Although Angela Warnke, RN, director of nursing at the Greenhouse Treatment Facility of the American Addiction Centers, now manages a team of nurses doing direct patient care, until about six months ago, she was a “working” manager, working directly with patients going through withdrawal.
Warnke works with patients ages 18 and older. She says that people as old as in their 60’s and even 70’s are detoxing from opioids and other substances. “Day to day this work is similar to many other types of nursing in that it involves continuous assessment, interventions, medication administration, and caring for the whole patient and their family,” explains Warnke. “Some days I work to physically stabilize patients, some days I listen to people who need to talk, some days I teach groups on the physiology of addiction, some days I just offer hope. Most days are a combination of all aspects of nursing.”
With the opioid epidemic on the rise, many other nurses may be working with recovering addicts and people detoxing in the near future. “Everyone knows or is someone who has struggled with addiction,” says Warnke. “I have the gift of also seeing and experiencing the joy and freedom of recovery. This is a treatable disease, and recovery changes everything.”
During the first half of her career, Warnke worked in critical care in the Medical/Respiratory ICU of a hospital with 960 beds. Then, she worked in an ER that would often see between 250 and 350 patients each day. She thought that she would miss the challenges she experienced when she moved into substance abuse recovery nursing. Instead, she says, she found her home there.
“To be effective in helping people recover from substance use disorders (SUDs) one has to care for the whole person. People’s minds, bodies, and spirits are hurt by SUDs, and I get to engage people and help them heal on all these levels. I get to do the work of caring that I went to nursing school for,” says Warnke. “By far the most difficult challenge of this work is having a front row seat to the effects of this disease. Addiction gets worse as diseases do and kills as diseases do. The tragic loss of life—often very young life—is incredibly painful.”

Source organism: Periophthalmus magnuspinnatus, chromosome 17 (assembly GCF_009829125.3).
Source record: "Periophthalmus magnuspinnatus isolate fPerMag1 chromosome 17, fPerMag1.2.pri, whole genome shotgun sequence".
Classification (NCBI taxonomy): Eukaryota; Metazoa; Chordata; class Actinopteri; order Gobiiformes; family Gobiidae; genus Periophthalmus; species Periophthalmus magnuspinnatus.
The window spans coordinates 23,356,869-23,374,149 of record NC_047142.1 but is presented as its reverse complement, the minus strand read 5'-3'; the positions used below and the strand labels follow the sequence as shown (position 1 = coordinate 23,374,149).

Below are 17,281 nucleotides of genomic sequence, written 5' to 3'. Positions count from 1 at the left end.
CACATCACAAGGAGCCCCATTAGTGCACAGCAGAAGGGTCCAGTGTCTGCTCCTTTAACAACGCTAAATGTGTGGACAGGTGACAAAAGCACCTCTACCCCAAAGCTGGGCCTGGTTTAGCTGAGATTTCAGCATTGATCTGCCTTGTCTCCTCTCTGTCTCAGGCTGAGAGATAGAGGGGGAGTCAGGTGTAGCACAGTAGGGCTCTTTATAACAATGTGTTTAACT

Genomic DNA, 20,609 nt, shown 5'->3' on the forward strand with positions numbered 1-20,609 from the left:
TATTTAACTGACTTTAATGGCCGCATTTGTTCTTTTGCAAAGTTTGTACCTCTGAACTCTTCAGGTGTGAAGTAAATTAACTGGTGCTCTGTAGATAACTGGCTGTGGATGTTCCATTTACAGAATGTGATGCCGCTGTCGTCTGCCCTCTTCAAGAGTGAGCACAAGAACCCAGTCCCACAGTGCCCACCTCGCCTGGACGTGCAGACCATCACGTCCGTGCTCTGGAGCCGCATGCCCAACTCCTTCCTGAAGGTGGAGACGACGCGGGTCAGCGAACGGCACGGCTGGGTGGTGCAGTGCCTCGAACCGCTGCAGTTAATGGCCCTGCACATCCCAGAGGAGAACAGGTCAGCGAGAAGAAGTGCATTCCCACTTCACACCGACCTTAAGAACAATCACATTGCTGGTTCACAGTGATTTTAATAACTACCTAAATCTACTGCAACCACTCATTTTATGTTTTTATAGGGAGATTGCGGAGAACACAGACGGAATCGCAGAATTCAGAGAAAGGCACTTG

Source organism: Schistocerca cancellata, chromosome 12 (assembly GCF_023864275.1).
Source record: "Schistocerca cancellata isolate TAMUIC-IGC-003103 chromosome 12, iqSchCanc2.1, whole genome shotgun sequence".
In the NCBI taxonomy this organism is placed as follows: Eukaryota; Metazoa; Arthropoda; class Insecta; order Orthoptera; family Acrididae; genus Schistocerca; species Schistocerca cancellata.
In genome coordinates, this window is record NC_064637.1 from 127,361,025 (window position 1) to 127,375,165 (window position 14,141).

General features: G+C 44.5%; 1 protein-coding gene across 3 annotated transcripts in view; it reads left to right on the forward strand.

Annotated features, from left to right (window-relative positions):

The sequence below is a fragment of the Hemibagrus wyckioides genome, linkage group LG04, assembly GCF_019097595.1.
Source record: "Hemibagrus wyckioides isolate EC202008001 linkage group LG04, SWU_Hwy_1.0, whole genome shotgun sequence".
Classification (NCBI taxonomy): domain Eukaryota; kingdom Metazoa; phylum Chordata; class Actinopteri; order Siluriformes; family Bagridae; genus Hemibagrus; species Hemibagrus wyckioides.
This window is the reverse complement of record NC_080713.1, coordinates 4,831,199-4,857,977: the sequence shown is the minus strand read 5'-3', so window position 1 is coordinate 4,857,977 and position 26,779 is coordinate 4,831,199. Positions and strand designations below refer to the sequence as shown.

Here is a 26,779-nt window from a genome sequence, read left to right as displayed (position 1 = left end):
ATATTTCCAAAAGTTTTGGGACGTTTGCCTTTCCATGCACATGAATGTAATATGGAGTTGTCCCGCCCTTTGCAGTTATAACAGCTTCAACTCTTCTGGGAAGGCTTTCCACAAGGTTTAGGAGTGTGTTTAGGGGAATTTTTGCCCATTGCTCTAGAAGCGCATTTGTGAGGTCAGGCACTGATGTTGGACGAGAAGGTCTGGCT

As for the greatest rewards of her job, Warnke explains it in this way: “I think many people imagine my job is to be treated poorly by whatever they imagine ‘addicts’ to be. In reality, I work with people from a true cross-section of our culture who have quite unintentionally developed problematic relationships with opiates and other substances.
“In general, I work with people who will go on to live full lives, new lives, great lives. While recovery is intensely difficult and requires trying and trying again, our population literally ‘comes to life’ in our care. I get to see people who ‘come in hot’ stabilize. I get to see people who have been beaten down get life back in their eyes. There is nothing else like it.”
When asked what she would say to a nurse who might be considering this type of nursing care, she answers, “Do it.”
“This is the epidemic of our generation, and we need all hands on deck. Find a mentor. Be ready to research everything known about addiction. This is a developing field. Get serious about learning that nothing is personal. Take care of yourself. Give love,” says Warnke. “Every day I get the chance to be better than I was the day before. I feel like I get paid to become a better human being. Like all types of nursing, the job is to meet people where they are at and bring them out with me.”
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